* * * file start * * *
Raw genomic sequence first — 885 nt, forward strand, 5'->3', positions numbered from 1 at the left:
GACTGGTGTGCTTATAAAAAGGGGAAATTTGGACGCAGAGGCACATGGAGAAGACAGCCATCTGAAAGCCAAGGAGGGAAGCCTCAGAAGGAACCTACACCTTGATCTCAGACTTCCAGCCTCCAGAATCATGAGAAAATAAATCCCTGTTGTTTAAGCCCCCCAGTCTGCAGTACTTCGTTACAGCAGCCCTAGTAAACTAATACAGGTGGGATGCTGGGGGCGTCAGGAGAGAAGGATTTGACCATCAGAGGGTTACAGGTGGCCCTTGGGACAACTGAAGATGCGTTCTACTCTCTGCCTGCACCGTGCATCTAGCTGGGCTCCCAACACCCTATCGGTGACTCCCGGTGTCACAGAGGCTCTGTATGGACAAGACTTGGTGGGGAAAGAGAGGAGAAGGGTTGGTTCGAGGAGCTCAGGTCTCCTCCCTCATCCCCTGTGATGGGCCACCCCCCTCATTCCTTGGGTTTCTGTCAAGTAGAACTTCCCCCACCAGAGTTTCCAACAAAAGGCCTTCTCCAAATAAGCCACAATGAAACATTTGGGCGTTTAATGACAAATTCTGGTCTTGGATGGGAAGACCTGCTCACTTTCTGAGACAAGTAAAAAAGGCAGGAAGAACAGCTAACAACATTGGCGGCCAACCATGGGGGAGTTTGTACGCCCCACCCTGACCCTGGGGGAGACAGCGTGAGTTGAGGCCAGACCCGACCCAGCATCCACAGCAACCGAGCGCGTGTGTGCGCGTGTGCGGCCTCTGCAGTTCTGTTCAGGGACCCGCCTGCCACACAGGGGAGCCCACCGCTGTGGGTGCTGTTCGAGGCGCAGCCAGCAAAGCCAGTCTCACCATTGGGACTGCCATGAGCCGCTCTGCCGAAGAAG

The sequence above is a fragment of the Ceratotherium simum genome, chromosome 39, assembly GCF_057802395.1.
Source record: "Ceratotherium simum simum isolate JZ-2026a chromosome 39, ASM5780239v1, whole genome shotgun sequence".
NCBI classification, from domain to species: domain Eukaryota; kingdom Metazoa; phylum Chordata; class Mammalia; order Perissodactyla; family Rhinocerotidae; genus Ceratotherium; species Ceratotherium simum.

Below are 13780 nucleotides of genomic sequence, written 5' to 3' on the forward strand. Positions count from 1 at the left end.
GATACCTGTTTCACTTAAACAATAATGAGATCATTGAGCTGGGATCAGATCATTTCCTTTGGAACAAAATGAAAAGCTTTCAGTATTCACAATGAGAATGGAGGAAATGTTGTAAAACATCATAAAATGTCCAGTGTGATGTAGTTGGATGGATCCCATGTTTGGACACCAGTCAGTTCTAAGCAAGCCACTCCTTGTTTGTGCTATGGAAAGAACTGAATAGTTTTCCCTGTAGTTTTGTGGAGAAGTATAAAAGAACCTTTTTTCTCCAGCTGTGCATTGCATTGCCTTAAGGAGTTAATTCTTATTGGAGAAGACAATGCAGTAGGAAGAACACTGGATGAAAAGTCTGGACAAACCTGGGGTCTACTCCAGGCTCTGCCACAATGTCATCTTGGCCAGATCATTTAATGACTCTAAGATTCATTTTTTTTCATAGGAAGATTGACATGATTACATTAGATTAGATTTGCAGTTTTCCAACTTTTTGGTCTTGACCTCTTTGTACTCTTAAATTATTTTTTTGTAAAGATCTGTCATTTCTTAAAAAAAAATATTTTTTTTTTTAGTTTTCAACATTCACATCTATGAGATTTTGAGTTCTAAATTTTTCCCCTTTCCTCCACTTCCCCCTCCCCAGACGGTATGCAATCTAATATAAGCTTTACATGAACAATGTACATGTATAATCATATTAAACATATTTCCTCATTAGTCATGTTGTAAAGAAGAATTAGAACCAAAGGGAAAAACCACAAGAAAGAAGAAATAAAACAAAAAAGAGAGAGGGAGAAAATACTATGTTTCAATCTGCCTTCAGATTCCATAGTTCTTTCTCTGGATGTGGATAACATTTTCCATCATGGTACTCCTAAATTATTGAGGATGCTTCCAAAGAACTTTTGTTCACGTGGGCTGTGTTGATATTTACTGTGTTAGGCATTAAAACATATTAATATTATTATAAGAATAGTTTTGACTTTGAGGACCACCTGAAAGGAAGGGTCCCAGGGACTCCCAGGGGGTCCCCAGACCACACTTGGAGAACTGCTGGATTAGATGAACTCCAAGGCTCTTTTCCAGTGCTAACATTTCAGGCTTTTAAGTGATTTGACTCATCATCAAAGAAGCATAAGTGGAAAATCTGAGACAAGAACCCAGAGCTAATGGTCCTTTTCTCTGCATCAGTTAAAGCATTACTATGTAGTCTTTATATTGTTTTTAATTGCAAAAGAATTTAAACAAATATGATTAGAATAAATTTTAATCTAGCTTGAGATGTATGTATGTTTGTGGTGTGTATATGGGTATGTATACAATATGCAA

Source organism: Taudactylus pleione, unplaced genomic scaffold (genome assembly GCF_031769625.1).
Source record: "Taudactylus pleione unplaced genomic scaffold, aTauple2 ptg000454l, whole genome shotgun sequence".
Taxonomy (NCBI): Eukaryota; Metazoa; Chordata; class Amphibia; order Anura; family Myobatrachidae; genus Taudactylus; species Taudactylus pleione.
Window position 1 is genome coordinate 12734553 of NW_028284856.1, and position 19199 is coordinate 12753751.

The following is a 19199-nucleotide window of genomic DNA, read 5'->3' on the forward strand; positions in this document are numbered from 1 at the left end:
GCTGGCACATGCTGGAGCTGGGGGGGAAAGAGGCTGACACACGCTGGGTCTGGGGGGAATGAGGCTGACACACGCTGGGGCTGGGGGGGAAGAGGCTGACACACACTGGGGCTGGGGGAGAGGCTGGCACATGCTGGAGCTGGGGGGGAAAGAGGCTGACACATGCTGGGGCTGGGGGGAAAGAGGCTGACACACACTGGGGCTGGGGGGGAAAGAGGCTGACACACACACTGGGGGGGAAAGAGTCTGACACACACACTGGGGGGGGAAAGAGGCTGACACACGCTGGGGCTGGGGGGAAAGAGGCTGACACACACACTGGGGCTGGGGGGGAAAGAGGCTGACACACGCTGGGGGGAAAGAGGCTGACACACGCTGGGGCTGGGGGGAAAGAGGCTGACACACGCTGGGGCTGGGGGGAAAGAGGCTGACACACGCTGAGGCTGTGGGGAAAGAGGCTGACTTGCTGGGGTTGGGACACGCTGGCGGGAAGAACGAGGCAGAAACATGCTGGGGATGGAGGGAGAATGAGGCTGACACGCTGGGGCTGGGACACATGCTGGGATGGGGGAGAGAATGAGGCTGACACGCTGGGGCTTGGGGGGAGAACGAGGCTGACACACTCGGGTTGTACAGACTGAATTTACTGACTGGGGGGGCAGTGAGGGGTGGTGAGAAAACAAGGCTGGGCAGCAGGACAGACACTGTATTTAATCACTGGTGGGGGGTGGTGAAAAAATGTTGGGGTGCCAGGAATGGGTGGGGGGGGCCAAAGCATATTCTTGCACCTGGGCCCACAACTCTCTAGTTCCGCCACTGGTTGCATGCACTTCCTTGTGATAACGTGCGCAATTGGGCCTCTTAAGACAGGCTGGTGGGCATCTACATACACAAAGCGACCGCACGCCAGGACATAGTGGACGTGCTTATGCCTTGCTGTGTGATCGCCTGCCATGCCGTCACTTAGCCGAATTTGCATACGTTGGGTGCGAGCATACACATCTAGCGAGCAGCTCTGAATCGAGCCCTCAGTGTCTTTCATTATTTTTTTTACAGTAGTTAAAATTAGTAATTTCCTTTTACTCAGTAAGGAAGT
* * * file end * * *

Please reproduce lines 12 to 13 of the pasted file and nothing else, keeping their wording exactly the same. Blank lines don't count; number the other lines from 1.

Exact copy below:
The following is a 19199-nucleotide window of genomic DNA, read 5'->3' on the forward strand; positions in this document are numbered from 1 at the left end:
GCTGGCACATGCTGGAGCTGGGGGGGAAAGAGGCTGACACACGCTGGGTCTGGGGGGAATGAGGCTGACACACGCTGGGGCTGGGGGGGAAGAGGCTGACACACACTGGGGCTGGGGGAGAGGCTGGCACATGCTGGAGCTGGGGGGGAAAGAGGCTGACACATGCTGGGGCTGGGGGGAAAGAGGCTGACACACACTGGGGCTGGGGGGGAAAGAGGCTGACACACACACTGGGGGGGAAAGAGTCTGACACACACACTGGGGGGGGAAAGAGGCTGACACACGCTGGGGCTGGGGGGAAAGAGGCTGACACACACACTGGGGCTGGGGGGGAAAGAGGCTGACACACGCTGGGGGGAAAGAGGCTGACACACGCTGGGGCTGGGGGGAAAGAGGCTGACACACGCTGGGGCTGGGGGGAAAGAGGCTGACACACGCTGAGGCTGTGGGGAAAGAGGCTGACTTGCTGGGGTTGGGACACGCTGGCGGGAAGAACGAGGCAGAAACATGCTGGGGATGGAGGGAGAATGAGGCTGACACGCTGGGGCTGGGACACATGCTGGGATGGGGGAGAGAATGAGGCTGACACGCTGGGGCTTGGGGGGAGAACGAGGCTGACACACTCGGGTTGTACAGACTGAATTTACTGACTGGGGGGGCAGTGAGGGGTGGTGAGAAAACAAGGCTGGGCAGCAGGACAGACACTGTATTTAATCACTGGTGGGGGGTGGTGAAAAAATGTTGGGGTGCCAGGAATGGGTGGGGGGGGCCAAAGCATATTCTTGCACCTGGGCCCACAACTCTCTAGTTCCGCCACTGGTTGCATGCACTTCCTTGTGATAACGTGCGCAATTGGGCCTCTTAAGACAGGCTGGTGGGCATCTACATACACAAAGCGACCGCACGCCAGGACATAGTGGACGTGCTTATGCCTTGCTGTGTGATCGCCTGCCATGCCGTCACTTAGCCGAATTTGCATACGTTGGGTGCGAGCATACACATCTAGCGAGCAGCTCTGAATCGAGCCCTCAGTGTCTTTCATTATTTTTTTTACAGTAGTTAAAATTAGTAATTTCCTTTTACTCAGTAAGGAAGT